None of six suspects identified over the IRA’s Shankill Road bomb atrocity received so-called comfort letters issued in the controversial On The Runs scheme, the High Court heard today.
Counsel for Secretary of State Theresa Villiers and the PSNI gave the assurance as he resisted a legal challenge brought by a pensioner who lost three members of her family in the terrorist outrage.
But 81-year-old Elizabeth Morrison’s barrister argued that the secretive process linked to nearly 300 murders was unlawful and represented a wilful abandonment of evidence gathering opportunities.
Rejecting a House of Commons statement by Ms Villiers where she warned paramilitary suspects who received the letters not to rely on them as an amnesty from prosecution, Alan Kane QC said: “It’s not worth the Hansard paper it’s printed on.”
Mrs Morrison’s son Michael, his partner Evelyn Baird and their seven-year-old daughter Michelle were among 10 people killed in the October 1993 attack on Belfast’s Shankill Road.
Her legal challenge centres on a press report that one of the bomb suspects who fled across the Irish border was among nearly 200 republicans in receipt of a secret letter stating he was not wanted by police.
The On The Runs scheme provoked outrage after Co Donegal man John Downey’s trial on charges linked to the 1982 London Hyde Park bombing collapsed in February 2014.
He had been mistakenly sent a government letter saying he was not wanted for questioning by police.
The full scale of the administrative scheme involving other republican paramilitary suspects then emerged.
Police were said to believe 95 of those people who received letters could be linked to nearly 300 murders.
Mrs Morrison’s High Court action had been put on hold pending the outcome of separate judicial and parliamentary inquiries into the controversial process.
An independent review carried out by Lady Justice Hallett found significant systemic failures but concluded that the letters were not an amnesty and the scheme was lawful.
The Northern Ireland Affairs committee separately concluded that it had damaged the integrity of the criminal justice system.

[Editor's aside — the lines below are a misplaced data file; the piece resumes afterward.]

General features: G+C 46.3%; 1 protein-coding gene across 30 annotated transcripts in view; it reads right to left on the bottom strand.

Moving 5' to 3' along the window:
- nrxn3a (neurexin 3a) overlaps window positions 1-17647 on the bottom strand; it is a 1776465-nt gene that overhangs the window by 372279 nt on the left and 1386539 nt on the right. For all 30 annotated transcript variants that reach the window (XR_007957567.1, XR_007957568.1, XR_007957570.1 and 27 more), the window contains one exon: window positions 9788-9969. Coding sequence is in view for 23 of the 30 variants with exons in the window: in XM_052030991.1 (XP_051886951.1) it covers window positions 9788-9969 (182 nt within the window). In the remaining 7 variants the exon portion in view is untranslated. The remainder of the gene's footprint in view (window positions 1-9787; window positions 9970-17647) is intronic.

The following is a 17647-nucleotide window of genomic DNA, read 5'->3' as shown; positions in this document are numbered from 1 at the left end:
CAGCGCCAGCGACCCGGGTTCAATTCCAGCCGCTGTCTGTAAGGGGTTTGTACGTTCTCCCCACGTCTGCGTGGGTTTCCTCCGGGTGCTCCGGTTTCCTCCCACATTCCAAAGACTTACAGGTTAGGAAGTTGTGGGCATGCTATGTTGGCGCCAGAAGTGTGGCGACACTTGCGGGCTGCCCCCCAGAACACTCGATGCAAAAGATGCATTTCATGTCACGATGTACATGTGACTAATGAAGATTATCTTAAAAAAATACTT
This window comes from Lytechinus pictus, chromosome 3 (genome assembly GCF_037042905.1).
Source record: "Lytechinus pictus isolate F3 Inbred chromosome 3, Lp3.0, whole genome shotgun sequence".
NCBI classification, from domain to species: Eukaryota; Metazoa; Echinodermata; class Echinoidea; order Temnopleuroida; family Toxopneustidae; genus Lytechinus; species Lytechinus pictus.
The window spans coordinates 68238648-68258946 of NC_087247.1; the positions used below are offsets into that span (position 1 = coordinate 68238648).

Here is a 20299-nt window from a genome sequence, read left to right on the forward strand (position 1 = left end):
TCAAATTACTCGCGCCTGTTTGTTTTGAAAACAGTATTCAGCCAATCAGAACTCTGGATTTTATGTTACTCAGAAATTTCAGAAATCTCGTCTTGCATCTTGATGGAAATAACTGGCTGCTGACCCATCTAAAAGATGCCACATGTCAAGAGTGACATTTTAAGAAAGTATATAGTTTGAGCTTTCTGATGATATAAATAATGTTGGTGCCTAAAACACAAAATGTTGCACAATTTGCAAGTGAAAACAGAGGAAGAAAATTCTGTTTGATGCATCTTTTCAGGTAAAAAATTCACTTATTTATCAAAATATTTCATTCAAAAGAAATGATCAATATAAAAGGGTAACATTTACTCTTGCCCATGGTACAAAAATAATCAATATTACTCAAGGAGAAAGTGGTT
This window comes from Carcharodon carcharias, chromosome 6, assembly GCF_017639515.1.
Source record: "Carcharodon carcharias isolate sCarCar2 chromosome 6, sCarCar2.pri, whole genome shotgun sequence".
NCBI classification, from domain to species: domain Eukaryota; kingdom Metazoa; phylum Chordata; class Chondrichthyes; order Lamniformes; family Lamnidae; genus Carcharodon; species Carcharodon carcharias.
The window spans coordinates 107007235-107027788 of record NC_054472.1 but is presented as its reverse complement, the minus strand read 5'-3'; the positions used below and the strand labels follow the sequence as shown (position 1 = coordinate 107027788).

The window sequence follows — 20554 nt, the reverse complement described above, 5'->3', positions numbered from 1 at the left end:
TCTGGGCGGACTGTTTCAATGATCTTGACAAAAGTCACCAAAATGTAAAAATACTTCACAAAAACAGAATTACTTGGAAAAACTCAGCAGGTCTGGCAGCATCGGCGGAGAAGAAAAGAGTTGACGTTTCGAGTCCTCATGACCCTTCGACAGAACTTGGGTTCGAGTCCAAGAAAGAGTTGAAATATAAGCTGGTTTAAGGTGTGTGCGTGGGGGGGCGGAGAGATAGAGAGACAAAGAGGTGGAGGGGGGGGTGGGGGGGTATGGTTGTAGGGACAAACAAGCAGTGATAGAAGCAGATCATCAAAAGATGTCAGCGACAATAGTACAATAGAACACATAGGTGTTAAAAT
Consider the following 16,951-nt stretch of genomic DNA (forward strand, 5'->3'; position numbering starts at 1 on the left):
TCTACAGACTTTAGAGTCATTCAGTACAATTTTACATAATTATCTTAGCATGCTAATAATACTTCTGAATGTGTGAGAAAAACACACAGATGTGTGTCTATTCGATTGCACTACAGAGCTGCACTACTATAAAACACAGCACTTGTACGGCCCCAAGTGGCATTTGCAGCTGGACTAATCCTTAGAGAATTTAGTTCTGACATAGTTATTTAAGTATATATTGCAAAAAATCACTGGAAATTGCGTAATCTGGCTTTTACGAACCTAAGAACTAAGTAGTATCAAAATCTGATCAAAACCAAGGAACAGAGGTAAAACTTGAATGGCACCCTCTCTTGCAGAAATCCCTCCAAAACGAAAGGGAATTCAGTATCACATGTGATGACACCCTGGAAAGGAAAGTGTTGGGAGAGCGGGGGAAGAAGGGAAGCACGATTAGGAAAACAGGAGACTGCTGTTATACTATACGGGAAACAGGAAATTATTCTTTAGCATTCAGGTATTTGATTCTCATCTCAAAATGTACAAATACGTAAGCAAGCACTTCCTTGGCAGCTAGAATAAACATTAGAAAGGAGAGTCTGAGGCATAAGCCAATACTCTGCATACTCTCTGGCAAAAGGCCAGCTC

Following those probes the legal challenge resumed today with Mr Justice Maguire questioning if the case has been rendered academic by the Government now “disowning” the letters.
Tony McGleenan QC, for the Secretary of State and PSNI, argued that there was no proper basis for continuing the challenge.
He referred to a review by the police Historical Enquiries Team that identified six suspects in connection with the Shankill Road attack - convicted bomber Sean Kelly and five others never named.
“None of the individual suspects in relation to the bombing are recorded as having received these letters of comfort,” Mr McGleenan confirmed.
“There’s no linkage between any person suspected of this atrocity and the letters under the administrative scheme.”
But Mr Kane countered that it was an improper way to deal with killings carried out across Northern Ireland.
“This is a scheme which was effectively run in secret, during which it was disclosed that there were almost 300 murders committed by people who received these On The Run letters,” he contended.
The barrister claimed that despite intelligence, suspects were not arrested and victims ignored.
“Throughout the On The Run scheme one sees that the opportunity (to obtain evidence) was quite wilfully being abandoned, and wanted to be abandoned by the powers that be,” he argued.
Reserving judgment on the application for leave to seek a judicial review, Mr Justice Maguire pledged to give his decision as soon as possible.